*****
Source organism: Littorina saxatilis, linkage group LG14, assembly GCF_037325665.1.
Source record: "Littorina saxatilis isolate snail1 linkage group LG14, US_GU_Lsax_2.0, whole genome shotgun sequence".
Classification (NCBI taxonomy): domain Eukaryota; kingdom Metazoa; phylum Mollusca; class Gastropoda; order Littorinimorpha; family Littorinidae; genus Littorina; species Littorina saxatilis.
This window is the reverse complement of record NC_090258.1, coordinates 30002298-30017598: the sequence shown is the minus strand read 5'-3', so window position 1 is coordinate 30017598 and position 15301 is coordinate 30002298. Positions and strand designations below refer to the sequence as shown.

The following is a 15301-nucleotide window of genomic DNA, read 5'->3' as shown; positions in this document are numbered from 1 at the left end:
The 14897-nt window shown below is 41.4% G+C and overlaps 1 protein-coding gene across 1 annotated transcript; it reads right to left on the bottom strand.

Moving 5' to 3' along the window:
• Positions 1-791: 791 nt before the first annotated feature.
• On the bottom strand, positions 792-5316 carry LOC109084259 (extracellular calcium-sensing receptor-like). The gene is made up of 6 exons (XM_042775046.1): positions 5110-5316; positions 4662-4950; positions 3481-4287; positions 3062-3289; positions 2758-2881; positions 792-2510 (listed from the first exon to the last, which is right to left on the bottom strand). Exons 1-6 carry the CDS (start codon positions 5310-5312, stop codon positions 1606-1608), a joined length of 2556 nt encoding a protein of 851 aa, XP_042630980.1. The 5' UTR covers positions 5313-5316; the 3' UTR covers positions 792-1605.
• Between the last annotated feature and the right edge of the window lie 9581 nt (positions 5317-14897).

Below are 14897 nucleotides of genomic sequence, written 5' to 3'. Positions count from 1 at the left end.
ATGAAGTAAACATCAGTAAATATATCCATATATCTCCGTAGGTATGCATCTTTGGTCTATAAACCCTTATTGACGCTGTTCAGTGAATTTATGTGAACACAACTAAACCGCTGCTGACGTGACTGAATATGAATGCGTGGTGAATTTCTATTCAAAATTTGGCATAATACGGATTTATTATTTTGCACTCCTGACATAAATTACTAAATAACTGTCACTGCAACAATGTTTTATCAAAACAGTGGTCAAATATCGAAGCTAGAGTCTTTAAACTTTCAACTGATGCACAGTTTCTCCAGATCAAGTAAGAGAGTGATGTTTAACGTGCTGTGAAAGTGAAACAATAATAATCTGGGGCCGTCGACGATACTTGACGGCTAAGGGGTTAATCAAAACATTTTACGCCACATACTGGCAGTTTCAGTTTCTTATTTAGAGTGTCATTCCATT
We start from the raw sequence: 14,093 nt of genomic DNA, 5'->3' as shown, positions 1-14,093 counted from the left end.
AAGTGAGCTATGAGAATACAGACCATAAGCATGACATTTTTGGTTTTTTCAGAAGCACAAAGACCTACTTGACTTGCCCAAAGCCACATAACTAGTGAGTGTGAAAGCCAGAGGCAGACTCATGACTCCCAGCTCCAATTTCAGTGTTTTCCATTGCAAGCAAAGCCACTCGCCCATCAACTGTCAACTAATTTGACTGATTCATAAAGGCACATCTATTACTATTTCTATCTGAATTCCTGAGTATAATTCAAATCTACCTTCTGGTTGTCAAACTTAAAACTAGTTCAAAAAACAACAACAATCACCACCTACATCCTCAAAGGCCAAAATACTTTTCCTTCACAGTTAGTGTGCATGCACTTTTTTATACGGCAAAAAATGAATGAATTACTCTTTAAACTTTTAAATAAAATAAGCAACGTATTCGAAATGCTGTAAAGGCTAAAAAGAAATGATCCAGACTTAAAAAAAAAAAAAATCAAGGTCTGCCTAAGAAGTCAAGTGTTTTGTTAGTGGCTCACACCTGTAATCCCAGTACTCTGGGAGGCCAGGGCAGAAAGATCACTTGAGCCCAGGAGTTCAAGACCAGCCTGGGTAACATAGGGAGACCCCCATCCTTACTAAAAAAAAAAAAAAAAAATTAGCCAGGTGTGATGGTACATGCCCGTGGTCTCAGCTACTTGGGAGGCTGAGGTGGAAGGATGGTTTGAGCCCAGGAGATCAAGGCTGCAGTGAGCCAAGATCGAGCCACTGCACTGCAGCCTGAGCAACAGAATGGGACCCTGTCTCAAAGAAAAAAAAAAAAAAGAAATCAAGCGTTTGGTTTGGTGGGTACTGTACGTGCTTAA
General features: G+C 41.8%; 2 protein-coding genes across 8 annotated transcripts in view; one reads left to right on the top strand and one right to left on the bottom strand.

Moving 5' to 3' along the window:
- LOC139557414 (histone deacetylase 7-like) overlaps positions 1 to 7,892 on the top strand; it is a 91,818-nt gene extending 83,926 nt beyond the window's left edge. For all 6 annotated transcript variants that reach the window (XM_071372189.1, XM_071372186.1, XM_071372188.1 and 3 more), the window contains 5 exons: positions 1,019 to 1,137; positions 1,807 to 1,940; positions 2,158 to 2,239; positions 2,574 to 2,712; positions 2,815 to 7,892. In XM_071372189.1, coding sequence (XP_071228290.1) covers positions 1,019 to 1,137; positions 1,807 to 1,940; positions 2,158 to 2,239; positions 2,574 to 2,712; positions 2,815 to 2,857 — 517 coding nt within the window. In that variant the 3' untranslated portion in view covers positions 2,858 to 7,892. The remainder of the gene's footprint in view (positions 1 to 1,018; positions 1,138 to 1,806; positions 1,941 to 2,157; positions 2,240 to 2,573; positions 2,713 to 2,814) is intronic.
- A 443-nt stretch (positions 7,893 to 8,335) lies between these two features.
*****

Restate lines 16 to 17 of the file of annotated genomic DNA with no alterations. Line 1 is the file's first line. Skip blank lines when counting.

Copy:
Moving 5' to 3' along the window:
- LOC139557414 (histone deacetylase 7-like) overlaps positions 1 to 7,892 on the top strand; it is a 91,818-nt gene extending 83,926 nt beyond the window's left edge. For all 6 annotated transcript variants that reach the window (XM_071372189.1, XM_071372186.1, XM_071372188.1 and 3 more), the window contains 5 exons: positions 1,019 to 1,137; positions 1,807 to 1,940; positions 2,158 to 2,239; positions 2,574 to 2,712; positions 2,815 to 7,892. In XM_071372189.1, coding sequence (XP_071228290.1) covers positions 1,019 to 1,137; positions 1,807 to 1,940; positions 2,158 to 2,239; positions 2,574 to 2,712; positions 2,815 to 2,857 — 517 coding nt within the window. In that variant the 3' untranslated portion in view covers positions 2,858 to 7,892. The remainder of the gene's footprint in view (positions 1 to 1,018; positions 1,138 to 1,806; positions 1,941 to 2,157; positions 2,240 to 2,573; positions 2,713 to 2,814) is intronic.